By Joel Warner
By Michael Roberts
By Alan Prendergast
By Michael Roberts
By Michael Roberts
By Amber Taufen
By Patricia Calhoun
By William Breathes
"I'll admit that after Debbie got the restraining order," says Bob, "I went back to the house--" Manzanares cuts him off.
"Mr. Dolan," he says, "you appear to be going down the road to talking about violating your restraining order. Any testimony you give in this court can be used against you in another case. Do you understand your Fifth Amendment right to remain silent?"
"Okay," says Dolan, "I called her at the house--" The judge cuts him off again, telling him that that is also a violation of the restraining order. "Are you sure you want to talk about this?" the judge asks.
Dolan pauses for a long moment, looking tired and confused. "Your Honor," he says finally, "all I want to do is see Wendy once a week. That's all." He gets up and drags himself back to the defendant's table.
Manzanares reviews the case out loud, citing Bob's history of violence, alcohol abuse and his violation of the temporary restraining order. He rules that Bob is to have no contact with Debbie or her daughter, at least until Wendy is eighteen and can legally decide for herself if she wants to see him.
Bob doesn't protest as the bailiff gives him a copy of the new restraining order, and a deputy sheriff leads him out of the courtroom.
While people are getting married in the clerk's office on the second floor, they're breaking up on the third. Judge Manzanares refers to a permanent restraining order as a "poor people's divorce."
"Even though this court doesn't have jurisdiction for divorce issues," he says, "on a temporary basis we decide the same sort of things that are handled in a formal divorce. For middle-class or wealthy parties getting divorces, the main issues are child support, financial maintenance, division of property and a piece of paper saying that they're legally separated.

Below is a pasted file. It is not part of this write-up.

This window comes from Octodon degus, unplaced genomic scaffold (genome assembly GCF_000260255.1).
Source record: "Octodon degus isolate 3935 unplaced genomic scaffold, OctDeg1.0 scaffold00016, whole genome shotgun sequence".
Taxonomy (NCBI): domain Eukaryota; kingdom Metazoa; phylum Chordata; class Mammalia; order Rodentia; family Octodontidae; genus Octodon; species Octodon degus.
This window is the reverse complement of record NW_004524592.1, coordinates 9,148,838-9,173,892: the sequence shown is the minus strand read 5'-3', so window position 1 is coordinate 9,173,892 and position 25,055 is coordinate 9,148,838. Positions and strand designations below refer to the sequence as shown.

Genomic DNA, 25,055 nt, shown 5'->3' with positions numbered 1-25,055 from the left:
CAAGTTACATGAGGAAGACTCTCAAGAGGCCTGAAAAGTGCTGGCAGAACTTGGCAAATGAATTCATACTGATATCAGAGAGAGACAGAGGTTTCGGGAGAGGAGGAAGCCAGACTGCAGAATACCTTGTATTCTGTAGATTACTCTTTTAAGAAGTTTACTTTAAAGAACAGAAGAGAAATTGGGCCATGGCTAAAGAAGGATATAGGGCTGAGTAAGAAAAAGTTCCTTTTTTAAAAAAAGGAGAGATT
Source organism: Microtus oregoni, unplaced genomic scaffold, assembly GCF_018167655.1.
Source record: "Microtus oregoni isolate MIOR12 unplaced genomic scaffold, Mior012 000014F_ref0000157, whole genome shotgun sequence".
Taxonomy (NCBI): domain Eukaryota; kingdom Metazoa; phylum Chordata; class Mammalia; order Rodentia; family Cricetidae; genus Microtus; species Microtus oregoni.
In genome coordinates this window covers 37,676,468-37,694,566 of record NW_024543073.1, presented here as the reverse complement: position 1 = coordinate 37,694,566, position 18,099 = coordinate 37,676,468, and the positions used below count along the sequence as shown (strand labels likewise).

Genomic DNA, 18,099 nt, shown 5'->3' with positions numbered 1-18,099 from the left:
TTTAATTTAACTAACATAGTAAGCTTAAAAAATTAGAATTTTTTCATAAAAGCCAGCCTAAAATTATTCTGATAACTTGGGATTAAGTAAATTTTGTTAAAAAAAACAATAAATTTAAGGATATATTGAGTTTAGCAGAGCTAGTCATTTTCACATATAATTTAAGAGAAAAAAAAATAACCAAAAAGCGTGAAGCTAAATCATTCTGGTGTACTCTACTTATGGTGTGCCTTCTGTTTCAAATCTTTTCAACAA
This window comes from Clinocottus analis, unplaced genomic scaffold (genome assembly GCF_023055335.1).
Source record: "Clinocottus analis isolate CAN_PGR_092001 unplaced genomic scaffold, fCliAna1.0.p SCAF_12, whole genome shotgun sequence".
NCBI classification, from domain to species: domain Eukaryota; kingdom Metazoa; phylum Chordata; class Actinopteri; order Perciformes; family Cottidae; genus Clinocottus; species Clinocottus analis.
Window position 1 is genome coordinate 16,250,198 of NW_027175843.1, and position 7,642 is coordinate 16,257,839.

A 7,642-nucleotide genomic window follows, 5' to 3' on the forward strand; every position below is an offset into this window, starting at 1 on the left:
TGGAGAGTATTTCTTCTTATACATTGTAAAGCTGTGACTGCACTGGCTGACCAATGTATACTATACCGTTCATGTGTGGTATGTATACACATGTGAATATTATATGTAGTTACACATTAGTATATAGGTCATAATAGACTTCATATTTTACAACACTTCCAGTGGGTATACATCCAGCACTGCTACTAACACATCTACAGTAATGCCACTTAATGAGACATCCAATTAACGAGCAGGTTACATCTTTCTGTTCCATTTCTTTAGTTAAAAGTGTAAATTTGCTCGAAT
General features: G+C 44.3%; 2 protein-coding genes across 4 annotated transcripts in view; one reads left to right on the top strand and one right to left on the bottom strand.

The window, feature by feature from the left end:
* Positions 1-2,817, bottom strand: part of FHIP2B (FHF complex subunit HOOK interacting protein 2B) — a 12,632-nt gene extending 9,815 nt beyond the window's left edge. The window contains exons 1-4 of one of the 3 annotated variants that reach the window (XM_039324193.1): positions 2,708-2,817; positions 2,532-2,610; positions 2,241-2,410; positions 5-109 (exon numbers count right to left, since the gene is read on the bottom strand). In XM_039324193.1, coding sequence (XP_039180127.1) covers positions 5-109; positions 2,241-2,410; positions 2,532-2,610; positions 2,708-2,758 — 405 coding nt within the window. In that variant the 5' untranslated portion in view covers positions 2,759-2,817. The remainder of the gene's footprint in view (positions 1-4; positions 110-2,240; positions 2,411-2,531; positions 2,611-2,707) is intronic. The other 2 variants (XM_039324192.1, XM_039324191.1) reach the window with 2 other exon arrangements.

"But for poor people, who have fewer assets, the issues are separation, who stays in the home and who gets the children. While we're not designed to grant permanent custody, we can make custody decisions which last for 120 days, and we find that people usually adhere to these decisions after that period is up.
"For poor people not seeking child support, your decision might cover 75 percent of the issues otherwise determined in a formal divorce, which they may never get around to."
Denver is one of only five cities in the nation that has dedicated a courtroom to the sole purpose of handling protective orders, says Judge Brian Campbell. Anyone can petition the court for a two-week temporary restraining order, and practically all such requests are granted. Defendants are served papers. Then, if the person wants to have the order made permanent and the other party contests that request, a hearing is held. Each side has to be prepared to testify. Hearings are held during the morning sessions; requests for TROs are heard in the afternoon.
Annually, an average of 2,700 Denver residents seek temporary restraining orders, according to court officials; about half of those end up being made permanent. "It's rare for someone to get turned down for a restraining order if they follow through," explains Campbell, who presided over the Protective Orders court from 1994 to 1996 and now works in the criminal division. "The process is sort of self-culling. If you're not really that worried about the person you're seeking the restraining order against, then you probably won't follow through [by seeking a permanent order].
"But if you show up at the temporary hearing, then return two weeks later, it underscores your feelings, and the court's feelings, that a restraining order is valid. And the likelihood of the judge granting the order after a hearing is very good."
Those odds improve if the target of a restraining order misbehaves even before his case is heard. As James Leland, wearing a slick suit and toting a briefcase, approaches the front of the courtroom one morning, he mutters something in passing to former girlfriend Louise Buckner.
To bad for him that Denver County Magistrate Kathleen Boland, filling in this particular morning for Manzanares, hears it. Buckner already has a temporary restraining order against Leland.
"Mr. Leland," Judge Boland snaps, "at 9:17 this morning, you will be held in contempt of court if you try to say one more word to her." Leland attempts to regain his composure by shuffling some papers on the defendant's table.
Before Leland agrees to the permanent restraining order, he asks the court if he may read aloud from a letter he's penned to Buckner. The judge consents. Louise crosses her arms and looks out the window.
"Dear Louise," Leland reads, "I just want to apologize for all the mean and cruel things I've done to you over the past five months." Louise starts to tap her foot. "But you have no idea how it affected me when I walked into my house that night and found you in bed with Chuck."
A couple of people in the audience snicker, but Leland continues: "It is divine inspiration that makes me write this letter. I know you are a stubborn and tough woman, but I often think of your smile, your laugh and try to remember the good times, the intimate moments we shared--" Louise snorts like an irritated horse, and James stops reading.